If “Little Audrey’s Daydream” begins with a firm footing in reality, Ben Hatke’s JULIA’S HOUSE MOVES ON (First Second, 40 pp., $18.99; ages 4 to 8), a sequel to “Julia’s House for Lost Creatures that also stands on its own, is built on a fantastical premise: A little girl named Julia lives with a gang of goblins, trolls, robots, a mermaid and a ghost in a rickety seaside house perched on a giant turtle’s back.

When the house and housemates become “restless” — we’re not told why — Julia decides it’s time to move on. “I have a plan for this,” she says. But when the giant turtle carries the house into the sea before Julia has finished packing, her plan goes awry. As the house starts filling up with water, Julia comes up with another plan: They will swim. But sharks appear. More plans are made, and just as quickly thwarted. Ultimately, the house is saved from sinking by a deus ex machina, the Queen of the Sea. As the story ends, a helpful ghillie, a kind of benevolent Scottish fairy, grows and grows until — like a hot-air balloon — it lifts the house up into the sky. Catastrophe avoided!

The twists and turns of the story come out of the blue, but the book contains a timely lesson for the worriers among us: Stop overplanning, let things happen and hope for the best.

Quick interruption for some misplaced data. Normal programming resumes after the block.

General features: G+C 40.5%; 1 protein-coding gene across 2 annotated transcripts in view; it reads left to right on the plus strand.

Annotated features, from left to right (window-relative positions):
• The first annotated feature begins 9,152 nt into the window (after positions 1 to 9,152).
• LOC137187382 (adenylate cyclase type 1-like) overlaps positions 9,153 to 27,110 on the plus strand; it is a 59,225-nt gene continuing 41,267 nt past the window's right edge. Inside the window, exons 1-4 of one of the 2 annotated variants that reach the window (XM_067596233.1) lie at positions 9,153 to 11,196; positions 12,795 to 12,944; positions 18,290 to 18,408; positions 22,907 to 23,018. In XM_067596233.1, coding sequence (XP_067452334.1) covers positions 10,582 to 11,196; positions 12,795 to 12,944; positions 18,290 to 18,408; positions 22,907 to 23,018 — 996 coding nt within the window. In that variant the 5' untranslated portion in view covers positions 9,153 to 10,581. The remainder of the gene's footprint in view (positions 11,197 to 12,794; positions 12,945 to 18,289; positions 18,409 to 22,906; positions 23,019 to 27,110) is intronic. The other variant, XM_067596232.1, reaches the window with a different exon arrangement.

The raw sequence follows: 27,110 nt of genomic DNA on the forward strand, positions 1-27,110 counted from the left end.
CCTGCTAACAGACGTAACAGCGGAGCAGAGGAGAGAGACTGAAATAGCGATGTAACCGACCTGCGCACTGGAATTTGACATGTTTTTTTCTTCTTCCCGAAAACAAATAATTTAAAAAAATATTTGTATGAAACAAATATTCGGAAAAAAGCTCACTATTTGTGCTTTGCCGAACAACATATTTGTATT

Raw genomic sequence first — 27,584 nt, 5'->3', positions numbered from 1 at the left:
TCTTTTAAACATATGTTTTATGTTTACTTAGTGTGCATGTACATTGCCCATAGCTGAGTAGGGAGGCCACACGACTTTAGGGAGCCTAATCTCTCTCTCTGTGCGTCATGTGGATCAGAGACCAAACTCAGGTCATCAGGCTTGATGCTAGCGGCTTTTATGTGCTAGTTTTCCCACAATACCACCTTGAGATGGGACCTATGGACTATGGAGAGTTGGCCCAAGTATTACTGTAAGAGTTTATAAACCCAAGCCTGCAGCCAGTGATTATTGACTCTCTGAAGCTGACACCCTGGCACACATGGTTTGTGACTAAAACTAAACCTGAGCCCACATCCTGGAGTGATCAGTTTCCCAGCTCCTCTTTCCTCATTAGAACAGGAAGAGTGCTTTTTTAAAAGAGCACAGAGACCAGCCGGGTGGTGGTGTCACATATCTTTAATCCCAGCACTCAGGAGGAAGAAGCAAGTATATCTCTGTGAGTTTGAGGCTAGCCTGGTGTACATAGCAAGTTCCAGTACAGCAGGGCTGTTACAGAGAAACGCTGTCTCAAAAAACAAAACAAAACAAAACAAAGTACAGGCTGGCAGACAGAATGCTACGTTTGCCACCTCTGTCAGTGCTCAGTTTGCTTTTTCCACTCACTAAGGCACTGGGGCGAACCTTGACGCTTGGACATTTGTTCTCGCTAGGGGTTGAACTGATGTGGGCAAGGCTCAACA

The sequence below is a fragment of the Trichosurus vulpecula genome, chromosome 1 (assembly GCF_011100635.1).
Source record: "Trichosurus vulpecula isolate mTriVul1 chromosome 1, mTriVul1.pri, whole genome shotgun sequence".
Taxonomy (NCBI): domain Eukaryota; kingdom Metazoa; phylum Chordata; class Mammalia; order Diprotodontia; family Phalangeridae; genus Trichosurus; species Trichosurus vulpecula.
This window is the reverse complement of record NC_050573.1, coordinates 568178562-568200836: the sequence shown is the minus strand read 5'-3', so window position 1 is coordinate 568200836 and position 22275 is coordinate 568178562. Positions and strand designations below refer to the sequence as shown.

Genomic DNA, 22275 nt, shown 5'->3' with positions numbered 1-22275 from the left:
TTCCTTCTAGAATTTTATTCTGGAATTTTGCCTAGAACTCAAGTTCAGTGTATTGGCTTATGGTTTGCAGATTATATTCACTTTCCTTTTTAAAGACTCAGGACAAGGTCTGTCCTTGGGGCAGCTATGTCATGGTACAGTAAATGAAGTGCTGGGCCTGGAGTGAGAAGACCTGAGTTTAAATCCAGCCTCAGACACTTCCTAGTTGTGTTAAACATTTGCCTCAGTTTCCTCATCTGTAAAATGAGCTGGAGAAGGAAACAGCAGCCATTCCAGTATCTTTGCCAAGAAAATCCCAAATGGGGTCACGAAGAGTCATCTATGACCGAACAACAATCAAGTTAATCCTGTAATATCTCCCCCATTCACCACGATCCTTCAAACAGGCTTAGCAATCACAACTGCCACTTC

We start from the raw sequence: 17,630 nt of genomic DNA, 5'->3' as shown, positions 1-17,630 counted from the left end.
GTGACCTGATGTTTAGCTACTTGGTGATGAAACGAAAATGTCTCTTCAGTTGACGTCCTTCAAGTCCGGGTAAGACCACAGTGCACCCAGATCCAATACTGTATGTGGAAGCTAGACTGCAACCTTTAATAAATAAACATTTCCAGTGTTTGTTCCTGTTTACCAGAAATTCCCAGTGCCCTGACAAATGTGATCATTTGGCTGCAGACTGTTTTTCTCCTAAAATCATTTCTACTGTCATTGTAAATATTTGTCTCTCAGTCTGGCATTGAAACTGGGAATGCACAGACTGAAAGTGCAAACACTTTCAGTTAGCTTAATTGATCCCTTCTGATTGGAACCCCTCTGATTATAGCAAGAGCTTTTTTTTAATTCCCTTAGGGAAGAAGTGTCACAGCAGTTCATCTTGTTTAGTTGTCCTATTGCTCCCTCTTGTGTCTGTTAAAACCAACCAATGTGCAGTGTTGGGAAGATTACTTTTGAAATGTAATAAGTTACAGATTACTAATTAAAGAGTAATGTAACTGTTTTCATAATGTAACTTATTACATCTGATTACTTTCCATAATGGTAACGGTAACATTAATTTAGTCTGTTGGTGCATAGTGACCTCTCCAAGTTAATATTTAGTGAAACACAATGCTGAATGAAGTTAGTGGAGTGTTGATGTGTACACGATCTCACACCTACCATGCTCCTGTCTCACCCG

Hatke, who won praise for the illustrations in his best-selling Zita the Spacegirl graphic novel series, continues to delight with these glowing ink-and-watercolor illustrations.

The most captivating and original book here, and my favorite, is the Latvian artist Anete Melece’s THE KIOSK (Gecko Press, 40 pp., $18.99; ages 5 to 9). It began life as a six-minute animated short, which won prizes at film festivals around the world.

Olga, the main character, is a large, likable woman who lives, works, eats and sleeps in her kiosk. Unable to leave it when her workday ends because she can’t squeeze through the narrow door, she spends her evenings eating, reading travel magazines and dreaming of “distant seas with splendid sunsets.”

In a further absurdist twist, Olga’s world is literally turned upside down when her kiosk tips over. Righting herself, she realizes she doesn’t have to stay in the city; she can go anywhere. It’s an Alice-in-Wonderland moment, with a giant Olga carrying the kiosk on her shoulders through the city’s busy streets. Eventually Olga and kiosk arrive at the seashore, where she goes into business selling ice cream and watching the sunset every night.

The pictures of Olga are wonderfully inventive and strange, done in bright colors reminiscent of Matisse paintings.

A parable for our time, “The Kiosk” is about escaping a confining routine and finding something better, about being “stuck,” as Melece herself has described it, and figuring out a way to “start a journey to your happy place exactly as you are.”

Elizabeth Spires is the author of the poetry collection “A Memory of the Future” and the forthcoming picture book “Kate’s Light.”